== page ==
[Sca-cooks] Guns, Germs and Steel
sjk3 at cornell.edu
Mon Jul 28 08:21:37 PDT 2008
>>Haven't read either of the first two, but Guns, Germs and Steel is great!
>>I thought Jared Diamond's argument in that book was probably going to
>>lead to debate - is anybody aware of any follow-ups/rebuttals of his
>I have been curious about that too-the book is pretty all-encompassingl I
>haven't read Collapse yet; the one he wrote about why civilizations fail.
>(Guns Germs and Steel is about why they succeed). Due to the way I read
>non-fiction, it's taking me a while to get through GGS, but it will be
>going with me on a road trip this week, so I'll get through some more of
>it. I would be interested to hear of responses to his work, too.
Cornell has been doing an all-the-freshman-read-the-same-book thing for
some years; the first one was "Guns, Germs, and Steel." I work in a
program with several area-studies programs with people from all sorts of
disciplines. We decided to read the book too, and got together once a week
for a month or so to discuss it. Unfortunately most of the discussions
centered on pointing out where he got it wrong, or (at best) where his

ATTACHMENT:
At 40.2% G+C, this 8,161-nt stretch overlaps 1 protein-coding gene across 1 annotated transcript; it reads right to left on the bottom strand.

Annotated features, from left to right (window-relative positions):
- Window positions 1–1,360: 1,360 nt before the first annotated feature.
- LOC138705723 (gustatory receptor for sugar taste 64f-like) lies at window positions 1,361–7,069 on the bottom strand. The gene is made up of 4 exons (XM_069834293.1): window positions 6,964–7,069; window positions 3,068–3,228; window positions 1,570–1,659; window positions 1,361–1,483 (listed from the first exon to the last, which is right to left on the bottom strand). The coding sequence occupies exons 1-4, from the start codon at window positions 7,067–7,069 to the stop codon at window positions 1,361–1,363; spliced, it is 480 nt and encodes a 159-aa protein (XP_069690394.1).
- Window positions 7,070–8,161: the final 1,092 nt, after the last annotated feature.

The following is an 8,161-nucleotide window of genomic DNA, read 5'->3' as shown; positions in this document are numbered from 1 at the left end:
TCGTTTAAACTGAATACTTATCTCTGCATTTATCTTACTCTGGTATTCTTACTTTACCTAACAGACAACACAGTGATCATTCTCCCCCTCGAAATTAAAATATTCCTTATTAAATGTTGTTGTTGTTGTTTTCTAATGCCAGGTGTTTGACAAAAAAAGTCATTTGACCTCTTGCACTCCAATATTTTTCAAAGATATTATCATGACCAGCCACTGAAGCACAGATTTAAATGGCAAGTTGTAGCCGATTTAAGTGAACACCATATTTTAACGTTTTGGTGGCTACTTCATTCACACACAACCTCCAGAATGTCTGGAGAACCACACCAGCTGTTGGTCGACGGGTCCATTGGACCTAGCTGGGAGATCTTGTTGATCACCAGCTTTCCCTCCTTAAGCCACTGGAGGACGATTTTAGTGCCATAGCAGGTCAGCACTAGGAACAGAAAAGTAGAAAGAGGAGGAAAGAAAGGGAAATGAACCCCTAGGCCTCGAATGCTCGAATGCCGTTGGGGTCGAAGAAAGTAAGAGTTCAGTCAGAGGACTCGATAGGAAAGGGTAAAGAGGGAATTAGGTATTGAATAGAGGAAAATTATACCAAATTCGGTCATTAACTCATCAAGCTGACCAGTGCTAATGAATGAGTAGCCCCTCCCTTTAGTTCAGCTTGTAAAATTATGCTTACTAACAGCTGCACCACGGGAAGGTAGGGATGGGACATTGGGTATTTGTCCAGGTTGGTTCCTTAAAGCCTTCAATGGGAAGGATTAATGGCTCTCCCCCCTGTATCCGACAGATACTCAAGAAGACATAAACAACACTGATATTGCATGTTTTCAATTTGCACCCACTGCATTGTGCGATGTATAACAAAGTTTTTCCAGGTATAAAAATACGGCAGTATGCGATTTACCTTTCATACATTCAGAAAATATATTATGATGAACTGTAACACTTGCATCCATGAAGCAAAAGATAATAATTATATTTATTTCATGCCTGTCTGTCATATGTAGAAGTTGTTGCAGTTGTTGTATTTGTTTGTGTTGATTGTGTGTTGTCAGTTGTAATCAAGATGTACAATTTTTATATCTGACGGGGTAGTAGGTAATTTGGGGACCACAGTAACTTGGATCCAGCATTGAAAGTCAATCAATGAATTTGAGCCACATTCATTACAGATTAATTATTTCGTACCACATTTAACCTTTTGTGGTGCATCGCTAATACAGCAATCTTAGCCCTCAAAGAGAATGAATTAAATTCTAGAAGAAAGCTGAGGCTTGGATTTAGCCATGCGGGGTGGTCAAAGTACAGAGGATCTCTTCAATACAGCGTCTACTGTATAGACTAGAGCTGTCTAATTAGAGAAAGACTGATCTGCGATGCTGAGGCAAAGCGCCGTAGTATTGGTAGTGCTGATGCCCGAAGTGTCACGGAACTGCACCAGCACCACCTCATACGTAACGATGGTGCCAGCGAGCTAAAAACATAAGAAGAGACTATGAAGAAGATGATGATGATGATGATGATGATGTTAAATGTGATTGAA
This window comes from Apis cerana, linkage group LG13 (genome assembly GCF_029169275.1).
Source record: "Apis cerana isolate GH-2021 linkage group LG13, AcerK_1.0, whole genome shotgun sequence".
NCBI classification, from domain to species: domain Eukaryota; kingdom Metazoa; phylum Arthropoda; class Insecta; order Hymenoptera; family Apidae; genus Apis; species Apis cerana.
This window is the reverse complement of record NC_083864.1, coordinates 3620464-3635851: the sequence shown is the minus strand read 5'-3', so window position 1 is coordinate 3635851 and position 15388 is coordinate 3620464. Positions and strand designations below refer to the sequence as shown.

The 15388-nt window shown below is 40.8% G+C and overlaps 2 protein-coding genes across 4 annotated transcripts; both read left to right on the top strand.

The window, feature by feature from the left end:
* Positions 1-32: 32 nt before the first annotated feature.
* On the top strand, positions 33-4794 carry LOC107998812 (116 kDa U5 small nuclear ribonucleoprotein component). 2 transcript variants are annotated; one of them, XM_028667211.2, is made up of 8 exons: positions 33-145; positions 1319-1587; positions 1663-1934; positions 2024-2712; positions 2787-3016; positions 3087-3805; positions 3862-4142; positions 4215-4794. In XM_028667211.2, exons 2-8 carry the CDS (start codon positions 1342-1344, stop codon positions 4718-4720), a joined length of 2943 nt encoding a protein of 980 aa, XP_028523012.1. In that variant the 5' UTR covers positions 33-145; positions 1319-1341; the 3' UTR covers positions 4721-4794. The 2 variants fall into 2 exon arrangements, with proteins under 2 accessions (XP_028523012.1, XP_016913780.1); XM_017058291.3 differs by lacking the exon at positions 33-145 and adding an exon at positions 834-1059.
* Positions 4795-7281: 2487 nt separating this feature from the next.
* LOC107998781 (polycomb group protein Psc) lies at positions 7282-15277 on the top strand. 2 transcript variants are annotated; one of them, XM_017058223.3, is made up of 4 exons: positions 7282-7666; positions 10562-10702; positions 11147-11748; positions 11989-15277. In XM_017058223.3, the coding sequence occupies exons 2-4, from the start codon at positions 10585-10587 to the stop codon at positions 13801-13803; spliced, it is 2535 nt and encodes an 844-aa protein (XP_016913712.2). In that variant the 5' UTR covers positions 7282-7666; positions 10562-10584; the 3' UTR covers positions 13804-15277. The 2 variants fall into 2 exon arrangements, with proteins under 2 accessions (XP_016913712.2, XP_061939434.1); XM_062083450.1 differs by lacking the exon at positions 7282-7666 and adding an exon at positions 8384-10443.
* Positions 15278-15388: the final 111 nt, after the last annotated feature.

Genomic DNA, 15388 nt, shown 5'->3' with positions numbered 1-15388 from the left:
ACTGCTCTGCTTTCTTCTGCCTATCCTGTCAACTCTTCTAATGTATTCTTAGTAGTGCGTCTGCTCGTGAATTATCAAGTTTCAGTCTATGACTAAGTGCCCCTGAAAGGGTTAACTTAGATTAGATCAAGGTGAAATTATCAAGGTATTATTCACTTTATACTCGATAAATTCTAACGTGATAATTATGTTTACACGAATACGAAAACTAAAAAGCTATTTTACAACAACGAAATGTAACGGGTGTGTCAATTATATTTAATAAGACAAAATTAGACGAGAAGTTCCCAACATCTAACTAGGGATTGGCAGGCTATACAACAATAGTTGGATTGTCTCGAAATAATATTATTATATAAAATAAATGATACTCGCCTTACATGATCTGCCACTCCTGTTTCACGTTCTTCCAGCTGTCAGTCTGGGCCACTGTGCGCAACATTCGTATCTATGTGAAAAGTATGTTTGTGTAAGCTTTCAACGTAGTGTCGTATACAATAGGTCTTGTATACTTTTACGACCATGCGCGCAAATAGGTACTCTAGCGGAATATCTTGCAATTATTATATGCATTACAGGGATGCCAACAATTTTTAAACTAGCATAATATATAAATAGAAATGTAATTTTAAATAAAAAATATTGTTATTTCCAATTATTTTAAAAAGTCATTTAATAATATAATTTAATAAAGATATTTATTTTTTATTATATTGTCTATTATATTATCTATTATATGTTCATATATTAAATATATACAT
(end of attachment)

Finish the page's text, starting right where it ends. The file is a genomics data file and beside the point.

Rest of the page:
interpretation was one of several possible, but not definitively
right. The only one that sticks in my mind is his harping on the
bottleneck between South and Central America, and how it prevented all
sorts of diffusion. Yet the similar problem between Africa and the Middle
East (the Mediterranean was rather a barrier way back when "people and
civilization" were first developing) is totally ignored. ISTR something
about the backward Andean peoples never discovering the wheel, not
realizing that in that topography wheels are next to useless; pack animals
(rather than draft animals) are what you're going to have to use. Not to
mention that they didn't have cattle or horses, but they did have
llamas. And freeze-drying. Seems like they did pretty well to me!
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